Likewise, Best Buy has partnerships with other players in the smart TV space. Not only does the retailer offer companies like Samsung and LG significant floor space, Best Buy has also teamed up with Roku to sell Insignia TVs powered by the company’s smart TV operating system.

Consumers do have a lot of choice, but there are still rifts in the smart TV space that also impact Insignia’s and Toshiba’s new Fire TV sets. Most notable is Amazon’s ongoing spat with Google, which came to the surface when the search giant blocked access to YouTube on Amazon’s Echo Show devices last year. That blocking was ostensibly about Amazon violating YouTube’s terms of service, but Google is also upset that Amazon isn’t selling its Chromecast streaming devices on Amazon.com.

On Tuesday, Best Buy’s Mohan said that consumers who buy an Insignia or Toshiba TV with Amazon’s Fire TV operating system will be able to access YouTube through built-in web browsers, a work-around that Amazon rolled out in late 2017 for its existing Fire TV devices. “Customers do that a lot,” said Amazon’s Whitten, adding that the company was continuing to work with Google to resolve its differences.

In the end, the partnership between Amazon and Best Buy is emblematic of how the two companies approach the TV space, and consumer electronics in general. Amazon wants to sell smart speakers and TVs to get consumers to sign up for its services, including free Prime shipping, Prime Video and its Amazon Music subscription service. Best Buy on the other hand simply wants to bring consumers to its stores and sell them devices.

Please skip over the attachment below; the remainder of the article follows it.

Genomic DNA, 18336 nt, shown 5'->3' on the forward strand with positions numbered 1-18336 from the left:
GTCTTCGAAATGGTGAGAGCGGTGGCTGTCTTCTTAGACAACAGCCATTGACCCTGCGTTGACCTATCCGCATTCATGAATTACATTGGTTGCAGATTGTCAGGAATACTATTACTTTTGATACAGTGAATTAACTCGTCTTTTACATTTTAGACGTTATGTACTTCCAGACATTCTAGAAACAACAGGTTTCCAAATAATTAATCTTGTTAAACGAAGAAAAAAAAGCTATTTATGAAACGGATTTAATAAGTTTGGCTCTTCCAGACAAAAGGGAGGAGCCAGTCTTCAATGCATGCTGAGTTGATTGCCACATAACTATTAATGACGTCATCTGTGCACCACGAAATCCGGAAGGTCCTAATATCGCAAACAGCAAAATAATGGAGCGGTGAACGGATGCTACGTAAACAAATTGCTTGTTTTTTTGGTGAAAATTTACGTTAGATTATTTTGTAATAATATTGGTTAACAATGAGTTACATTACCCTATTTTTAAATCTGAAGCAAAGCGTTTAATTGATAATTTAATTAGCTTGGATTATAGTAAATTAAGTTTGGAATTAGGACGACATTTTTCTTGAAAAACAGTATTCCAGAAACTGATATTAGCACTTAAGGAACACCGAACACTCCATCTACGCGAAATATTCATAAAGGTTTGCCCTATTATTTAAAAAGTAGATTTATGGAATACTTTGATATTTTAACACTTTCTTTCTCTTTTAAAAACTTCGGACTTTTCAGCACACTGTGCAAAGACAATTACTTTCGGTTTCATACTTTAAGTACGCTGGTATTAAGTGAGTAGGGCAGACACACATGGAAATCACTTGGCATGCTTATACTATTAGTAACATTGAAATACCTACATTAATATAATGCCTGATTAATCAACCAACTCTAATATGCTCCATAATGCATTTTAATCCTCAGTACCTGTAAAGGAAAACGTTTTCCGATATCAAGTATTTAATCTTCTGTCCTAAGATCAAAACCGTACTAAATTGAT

In the past, Best Buy also tried to compete with the likes of Amazon in the field of media services. The company at one point owned  the streaming music service Napster,  as well as Cinemanow, a paid transactional online video store. However, Best Buy has since sold its stakes in both, and Joly said Tuesday that he had no plans to compete with Prime Video or Amazon Music whatsoever. “When I joined the company, this battle had been fought,” he said. “I don’t think we won it.”